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Tribune Publishing says Alden bid won shareholders’ OK

But an announcement that the company’s second-largest shareholder abstained raised questions about the outcome.

The Chicago Tribune’s Freedom Center printing plant in the River West neighborhood.
Tribune Publishing directors said Friday shareholders approved Alden Global Capital’s offer to buy the company.
Pat Nabong/Sun-Times file

Tribune Publishing directors said Friday shareholders approved Alden Global Capital’s offer to buy the company, heralding a new and uneasy era at the Chicago-based media company and turning aside pleas from its journalists and others who made opposition to the sale into a fight for the soul of journalism.

But the outcome could be uncertain with an announcement from the company’s second-largest shareholder, Dr. Patrick Soon-Shiong, that he abstained from voting.

The company announced the result at a special board meeting without giving vote totals. Alden’s $17.25-a-share acquisition will take the 174-year-old company private.

Alden is acquiring the roughly two-thirds of the company that it doesn’t already own. Tribune Publishing owns the Chicago Tribune and eight other large dailies.

Approval would indicate Soon-Shiong supported the sale. With nearly a quarter of Tribune Publishing shares, Soon-Shiong, owner of the Los Angeles Times, could have scuttled the sale on his own. Alden needed the approval of holders of two-thirds of company shares outside of its control.

“Dr. Soon-Shiong abstained from voting,” spokesperson Hillary Manning said in a written statement. “For the past several years, Tribune Publishing has been a passive investment, as he has remained focused on the leadership roles he holds across his companies.” It said Soon-Shiong and his family will focus their activities on the Times and the San Diego Union-Tribune.

Late Friday, Tribune Publishing said holders of more than 81% of non-Alden shares accepted the offer. The company said one of its largest shareholders, clearly Soon-Shiong, returned proxy ballots without check marks in the “yes,” “no” or “abstain” boxes. The rules said returned ballots with no checked boxes would be counted as favoring the sale.

The company said it expects the sale to close Tuesday. The exact status of Soon-Shiong’s votes could produce shareholder lawsuits.

Alden is a New York-based hedge fund widely criticized for accumulating financially troubled newspapers and deeply cutting payroll and selling assets. It already owns about 200 newspapers through a separate company, MediaNews Group, and its Tribune Publishing deal would make it the nation’s second-largest publisher behind Gannett.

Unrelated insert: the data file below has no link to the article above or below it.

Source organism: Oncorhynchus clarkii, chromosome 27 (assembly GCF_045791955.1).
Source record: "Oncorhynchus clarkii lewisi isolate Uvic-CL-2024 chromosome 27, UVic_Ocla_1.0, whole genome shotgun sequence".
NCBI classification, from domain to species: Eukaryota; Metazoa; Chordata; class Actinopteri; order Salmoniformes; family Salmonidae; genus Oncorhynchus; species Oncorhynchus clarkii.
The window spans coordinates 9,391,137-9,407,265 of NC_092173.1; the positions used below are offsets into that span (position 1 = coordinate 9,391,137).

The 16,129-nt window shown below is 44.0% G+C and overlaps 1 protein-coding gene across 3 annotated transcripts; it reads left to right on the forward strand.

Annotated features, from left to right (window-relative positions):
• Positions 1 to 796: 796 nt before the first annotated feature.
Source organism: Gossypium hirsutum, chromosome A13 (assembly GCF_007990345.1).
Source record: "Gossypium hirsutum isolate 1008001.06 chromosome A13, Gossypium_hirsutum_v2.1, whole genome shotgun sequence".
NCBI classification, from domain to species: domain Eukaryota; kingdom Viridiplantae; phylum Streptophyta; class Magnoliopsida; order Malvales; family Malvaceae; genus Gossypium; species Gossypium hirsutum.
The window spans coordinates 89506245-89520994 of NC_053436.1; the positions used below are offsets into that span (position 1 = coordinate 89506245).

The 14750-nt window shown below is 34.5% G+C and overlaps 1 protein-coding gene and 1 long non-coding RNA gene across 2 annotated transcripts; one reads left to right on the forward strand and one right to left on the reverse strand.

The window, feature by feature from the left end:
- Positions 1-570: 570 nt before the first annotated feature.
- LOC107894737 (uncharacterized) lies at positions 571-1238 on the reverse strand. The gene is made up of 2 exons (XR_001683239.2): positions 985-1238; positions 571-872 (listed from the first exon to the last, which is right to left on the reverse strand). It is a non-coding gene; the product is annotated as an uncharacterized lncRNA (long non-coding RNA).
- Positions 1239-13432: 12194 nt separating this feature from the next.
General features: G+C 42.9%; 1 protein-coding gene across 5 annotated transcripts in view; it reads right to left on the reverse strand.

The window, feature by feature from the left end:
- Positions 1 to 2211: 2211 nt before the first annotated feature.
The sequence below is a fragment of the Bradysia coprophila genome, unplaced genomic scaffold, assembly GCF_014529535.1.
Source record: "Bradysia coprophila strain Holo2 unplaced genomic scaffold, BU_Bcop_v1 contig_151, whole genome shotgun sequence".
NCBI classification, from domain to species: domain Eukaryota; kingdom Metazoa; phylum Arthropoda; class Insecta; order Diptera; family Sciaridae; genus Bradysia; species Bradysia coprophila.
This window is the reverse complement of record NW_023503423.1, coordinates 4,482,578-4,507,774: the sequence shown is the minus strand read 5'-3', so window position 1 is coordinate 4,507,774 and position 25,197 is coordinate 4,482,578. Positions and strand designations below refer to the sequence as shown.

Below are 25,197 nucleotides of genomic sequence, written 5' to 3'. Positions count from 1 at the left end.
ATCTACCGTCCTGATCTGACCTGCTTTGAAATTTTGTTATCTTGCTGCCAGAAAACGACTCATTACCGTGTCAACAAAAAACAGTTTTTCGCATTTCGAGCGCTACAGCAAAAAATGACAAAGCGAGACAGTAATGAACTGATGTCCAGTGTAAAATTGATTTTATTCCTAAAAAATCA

In a statement issued after the board meeting, Alden President Heath Freeman said, “Local newspaper brands and operations are the engines that power trusted local news in communities across the United States. The purchase of Tribune reaffirms our commitment to the newspaper industry and our focus on getting publications to a place where they can operate sustainably over the long term.”

The Alden bid survived what the Tribune’s board briefly adjudged as a possibly superior offer from Maryland hotel executive Stewart Bainum Jr. Bainum offered $18.50 a share, or $680 million, roughly $50 million more than Alden, putting up about $200 million of his own money. He scrambled for investors to cover the rest, with a plan to spin off Tribune-owned newspapers to owners interested in preserving local media.

Bainum had a brief partnership with Swiss billionaire Hansjörg Wyss, who was interested in the Chicago Tribune. But Wyss bowed out in April after reviewing the company’s books. Sources said he concluded he’d have to spend too much to give the paper national prominence and a voice in causes dear to him, such as the environment.

No Chicago-area investor emerged to join Bainum’s group.

Bainum’s interest was preserving the Baltimore Sun’s coverage of local affairs, perhaps through nonprofit ownership. In a statement reacting to the sale, he said, “I am busy evaluating various options, all in the pursuit of creating locally supported, not-for-profit newsrooms that place stakeholders above shareholders and journalistic integrity above all.” He said he “just might make some news” in the days ahead.

The company’s board meeting was held virtually and lasted about 11 minutes with no discussion.

Tribune employees filled social media with criticism of the sale. Some said Soon-Shiong was cowardly if he did not mark his ballots. Also part of the opposition was the NewsGuild-CWA union, which represents editorial employees at most of the company’s papers.

“Today, Tribune Publishing shareholders voted to put profit and greed over local news in our country,” said a statement from the paper’s bargaining units. Last Saturday, they organized rallies in their cities to urge defeat of the Alden bid.

The statement continued that the union members are united to “fight against Alden to protect local news and the cuts that they will inevitably try to make. We stand ready, willing and able to fight.”

Gregory Pratt, a City Hall reporter for the Chicago Tribune, circulated his own letter this week to Soon-Shiong asking him to spike the sale. “Alden ownership would be a disaster for Chicago, democracy and society at large,” said Pratt, president of the Chicago Tribune’s union.

Alden gained its dominant stake in the company in late 2019. Since then, Tribune Publishing has been slashing staff and cutting real estate costs, two steps the hedge fund is known for at its other publications such as the Denver Post and the St. Paul Pioneer Press.

Tribune Publishing’s employee headcount dropped by 30% in 2020 to 2,865 at the end of last year, according to the company’s annual reports.